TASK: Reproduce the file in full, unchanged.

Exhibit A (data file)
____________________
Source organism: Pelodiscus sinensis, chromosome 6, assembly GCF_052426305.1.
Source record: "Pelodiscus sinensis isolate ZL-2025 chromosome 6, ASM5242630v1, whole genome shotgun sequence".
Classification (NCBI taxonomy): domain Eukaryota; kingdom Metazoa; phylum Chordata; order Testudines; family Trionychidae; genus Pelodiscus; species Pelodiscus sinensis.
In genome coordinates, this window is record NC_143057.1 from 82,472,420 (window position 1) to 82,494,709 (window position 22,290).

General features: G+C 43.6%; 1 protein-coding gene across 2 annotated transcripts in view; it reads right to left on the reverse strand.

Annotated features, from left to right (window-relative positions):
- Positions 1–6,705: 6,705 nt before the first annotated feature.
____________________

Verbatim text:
Source organism: Pelodiscus sinensis, chromosome 6, assembly GCF_052426305.1.
Source record: "Pelodiscus sinensis isolate ZL-2025 chromosome 6, ASM5242630v1, whole genome shotgun sequence".
Classification (NCBI taxonomy): domain Eukaryota; kingdom Metazoa; phylum Chordata; order Testudines; family Trionychidae; genus Pelodiscus; species Pelodiscus sinensis.
In genome coordinates, this window is record NC_143057.1 from 82,472,420 (window position 1) to 82,494,709 (window position 22,290).

General features: G+C 43.6%; 1 protein-coding gene across 2 annotated transcripts in view; it reads right to left on the reverse strand.

Annotated features, from left to right (window-relative positions):
- Positions 1–6,705: 6,705 nt before the first annotated feature.